Xiamen Protest One

Activism for Dummies has, on page one, the saying “One Dollar, One Vote”. It’s the simplest way to make a statement without actually having to stand up and make it, less demanding of your time then writing letters to the intern who volunteers for your congress-person and more hygienic than slopping gruel in tin cans at your local soup kitchen. Everyone buys shit so there’s only the slightest impact on your day to day lifestyle– feel the warm rosy glow? Some chapters in you’ll see inspiring pictures of groups of people wielding signs and marching. Pretty popular in these parts but probably less of an every day event where the thermometer carries more weight in daily planning. Mass inaction has been credited with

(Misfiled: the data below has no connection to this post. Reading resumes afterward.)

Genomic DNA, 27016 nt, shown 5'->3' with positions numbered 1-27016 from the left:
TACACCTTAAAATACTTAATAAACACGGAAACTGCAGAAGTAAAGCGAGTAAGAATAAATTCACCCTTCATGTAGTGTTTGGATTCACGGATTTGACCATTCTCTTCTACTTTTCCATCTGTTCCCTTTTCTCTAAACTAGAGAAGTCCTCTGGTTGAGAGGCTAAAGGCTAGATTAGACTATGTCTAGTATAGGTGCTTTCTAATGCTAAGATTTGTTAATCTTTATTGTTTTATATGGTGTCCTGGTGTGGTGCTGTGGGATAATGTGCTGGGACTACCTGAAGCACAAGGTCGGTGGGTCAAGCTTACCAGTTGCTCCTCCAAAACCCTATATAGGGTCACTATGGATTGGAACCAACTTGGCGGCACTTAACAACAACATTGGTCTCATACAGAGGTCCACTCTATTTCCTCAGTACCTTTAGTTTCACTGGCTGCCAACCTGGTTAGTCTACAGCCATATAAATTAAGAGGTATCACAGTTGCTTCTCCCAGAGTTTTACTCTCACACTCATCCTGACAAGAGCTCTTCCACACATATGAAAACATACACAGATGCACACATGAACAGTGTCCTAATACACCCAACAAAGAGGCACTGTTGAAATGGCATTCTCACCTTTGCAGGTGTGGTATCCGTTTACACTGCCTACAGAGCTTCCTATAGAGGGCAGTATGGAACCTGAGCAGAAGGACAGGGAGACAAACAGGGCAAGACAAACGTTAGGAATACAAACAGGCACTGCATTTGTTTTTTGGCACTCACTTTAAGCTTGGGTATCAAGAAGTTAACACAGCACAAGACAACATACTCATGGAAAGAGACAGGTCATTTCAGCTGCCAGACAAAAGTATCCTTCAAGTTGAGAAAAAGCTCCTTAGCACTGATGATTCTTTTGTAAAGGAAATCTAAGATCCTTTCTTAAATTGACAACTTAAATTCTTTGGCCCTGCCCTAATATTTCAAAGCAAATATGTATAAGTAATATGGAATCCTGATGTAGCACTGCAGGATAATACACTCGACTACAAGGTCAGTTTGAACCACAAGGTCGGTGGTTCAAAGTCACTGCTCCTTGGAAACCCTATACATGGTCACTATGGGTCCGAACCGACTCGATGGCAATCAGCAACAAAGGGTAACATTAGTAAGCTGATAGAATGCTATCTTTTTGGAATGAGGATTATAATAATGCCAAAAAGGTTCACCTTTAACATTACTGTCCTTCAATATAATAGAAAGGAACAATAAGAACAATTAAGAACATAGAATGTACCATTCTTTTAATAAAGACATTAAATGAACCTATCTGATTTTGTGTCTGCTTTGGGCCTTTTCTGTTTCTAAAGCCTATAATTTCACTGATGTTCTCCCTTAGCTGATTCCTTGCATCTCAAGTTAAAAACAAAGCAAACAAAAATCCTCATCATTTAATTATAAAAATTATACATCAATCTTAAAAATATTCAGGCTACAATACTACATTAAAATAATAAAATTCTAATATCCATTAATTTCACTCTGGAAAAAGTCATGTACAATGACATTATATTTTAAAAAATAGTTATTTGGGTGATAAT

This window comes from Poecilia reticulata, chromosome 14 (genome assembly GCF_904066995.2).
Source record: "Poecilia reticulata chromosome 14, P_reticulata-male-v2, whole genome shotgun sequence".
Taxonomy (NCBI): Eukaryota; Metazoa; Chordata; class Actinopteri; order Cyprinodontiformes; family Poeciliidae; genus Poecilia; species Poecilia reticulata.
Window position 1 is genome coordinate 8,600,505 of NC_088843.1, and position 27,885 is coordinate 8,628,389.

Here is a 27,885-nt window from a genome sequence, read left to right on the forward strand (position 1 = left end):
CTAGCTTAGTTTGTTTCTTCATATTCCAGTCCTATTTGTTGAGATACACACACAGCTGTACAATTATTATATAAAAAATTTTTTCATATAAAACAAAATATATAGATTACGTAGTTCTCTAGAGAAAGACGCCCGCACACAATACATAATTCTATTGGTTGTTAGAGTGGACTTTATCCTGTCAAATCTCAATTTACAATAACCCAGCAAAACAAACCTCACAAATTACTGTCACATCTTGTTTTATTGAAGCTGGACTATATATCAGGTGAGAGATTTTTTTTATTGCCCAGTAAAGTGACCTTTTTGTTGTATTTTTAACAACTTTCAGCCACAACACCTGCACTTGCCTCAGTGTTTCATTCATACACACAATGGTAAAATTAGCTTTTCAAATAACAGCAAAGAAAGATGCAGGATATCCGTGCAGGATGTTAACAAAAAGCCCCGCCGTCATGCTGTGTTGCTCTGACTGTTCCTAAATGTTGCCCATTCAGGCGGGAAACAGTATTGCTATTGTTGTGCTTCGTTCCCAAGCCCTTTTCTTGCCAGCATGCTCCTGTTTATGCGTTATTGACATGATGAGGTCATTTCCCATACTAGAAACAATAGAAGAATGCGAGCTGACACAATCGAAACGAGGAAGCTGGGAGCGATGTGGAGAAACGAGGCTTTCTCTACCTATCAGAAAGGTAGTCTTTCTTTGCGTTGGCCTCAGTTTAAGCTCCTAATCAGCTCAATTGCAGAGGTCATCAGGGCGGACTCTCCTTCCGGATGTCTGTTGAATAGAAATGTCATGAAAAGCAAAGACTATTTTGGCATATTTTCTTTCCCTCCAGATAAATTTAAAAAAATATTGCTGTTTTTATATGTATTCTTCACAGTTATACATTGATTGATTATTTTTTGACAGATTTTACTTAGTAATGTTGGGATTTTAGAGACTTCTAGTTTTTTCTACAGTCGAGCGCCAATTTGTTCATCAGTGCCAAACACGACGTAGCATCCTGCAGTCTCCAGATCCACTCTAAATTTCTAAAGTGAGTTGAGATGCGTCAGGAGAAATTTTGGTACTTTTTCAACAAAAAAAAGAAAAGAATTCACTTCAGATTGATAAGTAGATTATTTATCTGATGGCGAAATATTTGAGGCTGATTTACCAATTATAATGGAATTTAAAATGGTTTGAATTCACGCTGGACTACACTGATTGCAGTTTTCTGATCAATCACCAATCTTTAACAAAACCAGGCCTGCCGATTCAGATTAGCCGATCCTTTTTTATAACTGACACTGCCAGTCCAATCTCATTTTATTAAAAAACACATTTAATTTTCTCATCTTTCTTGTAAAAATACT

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drawing (un)popular attention to issues that some find important as well as, in some rare cases, prevented unsavory meetings between powerful men and women from proceeding, trains from carrying nuclear waste, scabs from crossing the picket line. In recent years the advances in communications technology have enabled these group whine-fests to more effectively occupy the police and cause general disruption. Cell phones allow people to orchestrate without immediate contact. After the US invasion of Iraq (Part Deux) downtown SF was “pure anarchy” according to the police and business was hardly carried on as usual. Those of us who were home or at work could follow along with events by watching the constant updates provided by Indymedia or various pirate radio stations. Obviously we have quite a homegrown history of these sorts of actions and we’re a pretty cutting edge town when it comes to having the coolest, latest gadgets science & business can concoct but the rest of the world seems to be catching up. Recently in the coastal Chinese city of Xiamen a Taiwanese company began construction on a chemical plant which, according to the Xianglu Group responsible for the factory, would produce massive amounts of P-Xylene and would be doing so about a mile from the city limits. Citizens were understandably concerned and requests were made through government representatives to relocate the site. Despite these efforts the local environmental bureau announced that the plant passed its evaluation, saying the plant would discharge half the national standard of various toxic waste. Of course, the national standard is lowering average lifetimes throughout China but context is context. So the people of Xiamen took to the streets as per usual, waving banners and shuffling along the accepted route into the wall of bored police. But the numbers grew, and continued to grow. Pressure began to mount on local government officials– the usual motley collection of hippies and pensioners suddenly was a swell of popular reaction against the plant. As a result the local bureaucrats rubbed heads and decided to stop development until a second (possibly even a more stringent) environmental evaluation could be performed. (more…)

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